The 20-year anniversary of 9/11 is upon us, and what have Americans learned about those despicable attacks, or our involvement in Afghanistan?

Very little that I can discern.

Most Americans, shocked at the brutal attacks of 9/11, blindly accepted the government’s specious story about the attacks, swallowed their unfounded accusations against al-Qaida and Osama bin Laden, and therefore supported U.S. military invasions of the Middle East as a reasonable response. Now, 20 years later, we are confused as our long, fruitless endeavor in Afghanistan ends. We wonder what went wrong.

Accepted history, written by the winners, is often inaccurate. It purposely does not give context to the endless series of cause-and-effect events that actually occur — that breed foreseen and unforeseen consequences. 9/11 was caused by something and created its own consequences.

Let’s look at the real causes of 9/11 first.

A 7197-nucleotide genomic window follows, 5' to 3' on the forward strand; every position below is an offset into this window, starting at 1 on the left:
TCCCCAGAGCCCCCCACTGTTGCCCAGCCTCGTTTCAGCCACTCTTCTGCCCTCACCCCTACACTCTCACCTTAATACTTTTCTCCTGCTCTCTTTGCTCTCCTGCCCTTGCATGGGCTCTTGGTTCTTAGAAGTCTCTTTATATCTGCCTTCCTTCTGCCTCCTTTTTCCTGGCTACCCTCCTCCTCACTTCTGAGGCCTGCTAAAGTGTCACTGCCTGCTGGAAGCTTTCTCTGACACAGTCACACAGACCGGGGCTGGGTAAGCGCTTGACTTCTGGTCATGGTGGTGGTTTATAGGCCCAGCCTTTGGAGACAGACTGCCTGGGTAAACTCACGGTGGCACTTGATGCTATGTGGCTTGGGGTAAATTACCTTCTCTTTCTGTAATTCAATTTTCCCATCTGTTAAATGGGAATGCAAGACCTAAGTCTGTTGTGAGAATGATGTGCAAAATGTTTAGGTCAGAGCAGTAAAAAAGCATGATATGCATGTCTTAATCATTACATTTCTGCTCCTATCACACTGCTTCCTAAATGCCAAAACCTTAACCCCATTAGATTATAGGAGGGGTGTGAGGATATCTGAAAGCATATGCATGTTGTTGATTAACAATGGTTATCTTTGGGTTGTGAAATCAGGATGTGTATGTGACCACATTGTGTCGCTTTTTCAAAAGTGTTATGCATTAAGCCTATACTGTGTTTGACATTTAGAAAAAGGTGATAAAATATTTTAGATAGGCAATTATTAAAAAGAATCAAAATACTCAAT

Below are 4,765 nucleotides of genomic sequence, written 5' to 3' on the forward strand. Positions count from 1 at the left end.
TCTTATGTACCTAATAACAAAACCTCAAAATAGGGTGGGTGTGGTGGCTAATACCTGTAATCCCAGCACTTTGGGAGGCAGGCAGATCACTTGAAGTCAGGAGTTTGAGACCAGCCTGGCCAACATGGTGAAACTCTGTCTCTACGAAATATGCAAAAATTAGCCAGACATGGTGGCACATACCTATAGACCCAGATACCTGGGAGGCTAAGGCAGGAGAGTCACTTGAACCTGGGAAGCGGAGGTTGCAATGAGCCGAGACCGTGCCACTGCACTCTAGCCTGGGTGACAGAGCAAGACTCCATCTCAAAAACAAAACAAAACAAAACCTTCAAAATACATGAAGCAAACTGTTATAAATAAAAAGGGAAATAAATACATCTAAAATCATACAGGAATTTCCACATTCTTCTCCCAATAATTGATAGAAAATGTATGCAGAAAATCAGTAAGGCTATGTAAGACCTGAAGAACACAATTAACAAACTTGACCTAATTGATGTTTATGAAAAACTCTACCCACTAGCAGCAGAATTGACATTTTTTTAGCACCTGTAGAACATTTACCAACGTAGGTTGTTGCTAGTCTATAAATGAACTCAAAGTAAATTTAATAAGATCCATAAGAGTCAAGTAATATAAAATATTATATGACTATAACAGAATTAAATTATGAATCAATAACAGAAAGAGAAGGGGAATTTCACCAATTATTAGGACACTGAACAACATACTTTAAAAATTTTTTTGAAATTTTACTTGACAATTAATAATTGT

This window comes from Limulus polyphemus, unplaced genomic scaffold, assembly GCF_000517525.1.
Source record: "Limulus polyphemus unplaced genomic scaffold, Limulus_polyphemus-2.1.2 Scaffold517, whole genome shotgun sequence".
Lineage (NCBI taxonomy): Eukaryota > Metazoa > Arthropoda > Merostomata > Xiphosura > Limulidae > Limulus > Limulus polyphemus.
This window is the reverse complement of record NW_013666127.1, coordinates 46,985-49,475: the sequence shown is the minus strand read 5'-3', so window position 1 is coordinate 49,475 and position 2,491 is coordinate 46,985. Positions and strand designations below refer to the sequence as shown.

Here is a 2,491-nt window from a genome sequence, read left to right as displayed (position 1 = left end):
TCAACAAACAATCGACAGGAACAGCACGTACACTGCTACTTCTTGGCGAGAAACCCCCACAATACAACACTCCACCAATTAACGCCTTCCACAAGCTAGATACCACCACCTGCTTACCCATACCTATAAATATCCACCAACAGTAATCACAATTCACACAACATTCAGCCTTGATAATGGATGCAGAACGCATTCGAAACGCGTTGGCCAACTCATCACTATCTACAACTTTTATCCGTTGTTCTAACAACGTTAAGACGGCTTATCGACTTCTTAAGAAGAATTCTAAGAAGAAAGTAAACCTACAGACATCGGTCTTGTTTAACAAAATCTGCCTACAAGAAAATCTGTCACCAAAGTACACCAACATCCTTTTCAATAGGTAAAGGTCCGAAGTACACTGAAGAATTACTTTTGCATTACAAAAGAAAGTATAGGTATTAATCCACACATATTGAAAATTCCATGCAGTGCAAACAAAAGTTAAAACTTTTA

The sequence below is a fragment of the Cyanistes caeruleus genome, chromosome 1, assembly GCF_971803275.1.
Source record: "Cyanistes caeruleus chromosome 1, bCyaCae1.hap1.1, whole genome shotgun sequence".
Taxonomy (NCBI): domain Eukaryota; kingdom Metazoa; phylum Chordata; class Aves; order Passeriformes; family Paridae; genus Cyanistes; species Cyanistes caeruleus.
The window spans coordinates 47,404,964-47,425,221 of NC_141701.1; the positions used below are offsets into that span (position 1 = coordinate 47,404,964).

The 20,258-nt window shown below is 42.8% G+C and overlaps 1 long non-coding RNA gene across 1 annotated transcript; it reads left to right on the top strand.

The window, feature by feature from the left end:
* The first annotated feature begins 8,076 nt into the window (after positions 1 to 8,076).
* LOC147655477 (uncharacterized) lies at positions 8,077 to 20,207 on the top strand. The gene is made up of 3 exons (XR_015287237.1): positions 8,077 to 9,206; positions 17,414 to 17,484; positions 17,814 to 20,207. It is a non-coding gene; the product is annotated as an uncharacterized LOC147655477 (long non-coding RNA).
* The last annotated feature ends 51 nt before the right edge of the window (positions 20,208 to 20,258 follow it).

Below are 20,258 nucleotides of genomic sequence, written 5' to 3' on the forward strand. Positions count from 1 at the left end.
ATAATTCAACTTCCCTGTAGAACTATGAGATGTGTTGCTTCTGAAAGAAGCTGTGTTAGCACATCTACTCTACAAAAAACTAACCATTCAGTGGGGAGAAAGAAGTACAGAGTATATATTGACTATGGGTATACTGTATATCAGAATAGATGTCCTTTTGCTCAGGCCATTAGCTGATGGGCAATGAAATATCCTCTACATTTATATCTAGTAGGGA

In 1979, in order to give the USSR “their own Vietnam,” the Carter administration suckered the Soviet Union to “invade” Afghanistan. Muslim patriots around the world then flooded into Afghanistan to expel the “infidels.” Covertly, the U.S. conspired with Saudi Arabia, Pakistan and Israel to arm and supply the Muslim “freedom fighters.” After 10-plus years of guerrilla conflict, the “mujahideen” finally forced the Soviet “invaders” out.

One consequence of that U.S. proxy war was the decline and dissolution of the Soviet Union. Another was the unintentional creation of a large international force of Muslim fighters (“al-Qaida”) that gradually turned their religious fervor against the U.S. and the west.

How did the U.S. deal with this unexpected consequence?

The U.S. and Israel conspired and perpetrated the despicable false-flag attacks on 9/11 as a pretext to destroy al-Qaida, the “monster” they had carelessly created. The American public, unaware of the covert creation of al-Qaida, unwisely supported the invasion and 20-year occupation of Afghanistan, and the invasion and eight-year occupation of Iraq.

There’s much more to the story of course but not enough room to tell it. Suffice to say that the U.S. military is finally leaving Afghanistan after 40 years, not 20, of involvement. (The U.S. proxy war against the Soviet Union plus the responses to the false-flag attacks on 9/11.)

History is a series of interconnected events the perpetrators prefer you not be aware of.

HARRY BUBB JR.

Keene